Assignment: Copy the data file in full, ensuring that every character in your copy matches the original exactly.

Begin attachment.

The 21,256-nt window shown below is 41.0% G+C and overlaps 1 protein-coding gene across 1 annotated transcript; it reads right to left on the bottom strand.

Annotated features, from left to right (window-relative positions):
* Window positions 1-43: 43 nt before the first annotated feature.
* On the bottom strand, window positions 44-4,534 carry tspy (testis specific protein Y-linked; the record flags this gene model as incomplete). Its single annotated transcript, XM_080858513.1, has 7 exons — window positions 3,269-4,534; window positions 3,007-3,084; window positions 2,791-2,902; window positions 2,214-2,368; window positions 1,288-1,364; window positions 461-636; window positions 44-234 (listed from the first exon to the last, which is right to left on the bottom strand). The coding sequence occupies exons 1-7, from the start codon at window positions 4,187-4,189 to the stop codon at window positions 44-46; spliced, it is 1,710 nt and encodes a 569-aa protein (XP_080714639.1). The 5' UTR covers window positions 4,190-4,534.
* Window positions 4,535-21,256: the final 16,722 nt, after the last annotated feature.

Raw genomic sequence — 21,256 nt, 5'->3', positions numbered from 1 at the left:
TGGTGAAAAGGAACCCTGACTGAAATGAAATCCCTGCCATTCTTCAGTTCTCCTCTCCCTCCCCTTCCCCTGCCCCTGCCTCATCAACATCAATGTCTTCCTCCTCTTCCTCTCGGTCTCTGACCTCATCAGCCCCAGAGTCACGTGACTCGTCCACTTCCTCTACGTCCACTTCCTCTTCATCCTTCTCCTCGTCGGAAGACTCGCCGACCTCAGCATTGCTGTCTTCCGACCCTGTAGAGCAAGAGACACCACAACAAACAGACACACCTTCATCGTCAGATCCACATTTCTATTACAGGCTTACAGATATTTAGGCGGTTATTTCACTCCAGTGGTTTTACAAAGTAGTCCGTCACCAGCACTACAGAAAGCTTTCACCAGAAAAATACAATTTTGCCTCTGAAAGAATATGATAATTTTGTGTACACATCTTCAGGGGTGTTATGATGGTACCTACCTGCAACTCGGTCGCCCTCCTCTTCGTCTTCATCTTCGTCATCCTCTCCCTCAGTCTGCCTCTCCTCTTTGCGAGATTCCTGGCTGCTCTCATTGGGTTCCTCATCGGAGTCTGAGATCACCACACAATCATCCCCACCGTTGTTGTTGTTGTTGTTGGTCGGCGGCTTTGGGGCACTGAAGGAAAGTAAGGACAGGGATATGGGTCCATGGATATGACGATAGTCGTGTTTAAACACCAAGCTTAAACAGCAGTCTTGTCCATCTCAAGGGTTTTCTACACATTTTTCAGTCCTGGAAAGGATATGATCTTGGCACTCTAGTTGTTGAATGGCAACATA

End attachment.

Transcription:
The 21,256-nt window shown below is 41.0% G+C and overlaps 1 protein-coding gene across 1 annotated transcript; it reads right to left on the bottom strand.

Annotated features, from left to right (window-relative positions):
* Window positions 1-43: 43 nt before the first annotated feature.
* On the bottom strand, window positions 44-4,534 carry tspy (testis specific protein Y-linked; the record flags this gene model as incomplete). Its single annotated transcript, XM_080858513.1, has 7 exons — window positions 3,269-4,534; window positions 3,007-3,084; window positions 2,791-2,902; window positions 2,214-2,368; window positions 1,288-1,364; window positions 461-636; window positions 44-234 (listed from the first exon to the last, which is right to left on the bottom strand). The coding sequence occupies exons 1-7, from the start codon at window positions 4,187-4,189 to the stop codon at window positions 44-46; spliced, it is 1,710 nt and encodes a 569-aa protein (XP_080714639.1). The 5' UTR covers window positions 4,190-4,534.
* Window positions 4,535-21,256: the final 16,722 nt, after the last annotated feature.

Raw genomic sequence — 21,256 nt, 5'->3', positions numbered from 1 at the left:
TGGTGAAAAGGAACCCTGACTGAAATGAAATCCCTGCCATTCTTCAGTTCTCCTCTCCCTCCCCTTCCCCTGCCCCTGCCTCATCAACATCAATGTCTTCCTCCTCTTCCTCTCGGTCTCTGACCTCATCAGCCCCAGAGTCACGTGACTCGTCCACTTCCTCTACGTCCACTTCCTCTTCATCCTTCTCCTCGTCGGAAGACTCGCCGACCTCAGCATTGCTGTCTTCCGACCCTGTAGAGCAAGAGACACCACAACAAACAGACACACCTTCATCGTCAGATCCACATTTCTATTACAGGCTTACAGATATTTAGGCGGTTATTTCACTCCAGTGGTTTTACAAAGTAGTCCGTCACCAGCACTACAGAAAGCTTTCACCAGAAAAATACAATTTTGCCTCTGAAAGAATATGATAATTTTGTGTACACATCTTCAGGGGTGTTATGATGGTACCTACCTGCAACTCGGTCGCCCTCCTCTTCGTCTTCATCTTCGTCATCCTCTCCCTCAGTCTGCCTCTCCTCTTTGCGAGATTCCTGGCTGCTCTCATTGGGTTCCTCATCGGAGTCTGAGATCACCACACAATCATCCCCACCGTTGTTGTTGTTGTTGTTGGTCGGCGGCTTTGGGGCACTGAAGGAAAGTAAGGACAGGGATATGGGTCCATGGATATGACGATAGTCGTGTTTAAACACCAAGCTTAAACAGCAGTCTTGTCCATCTCAAGGGTTTTCTACACATTTTTCAGTCCTGGAAAGGATATGATCTTGGCACTCTAGTTGTTGAATGGCAACATA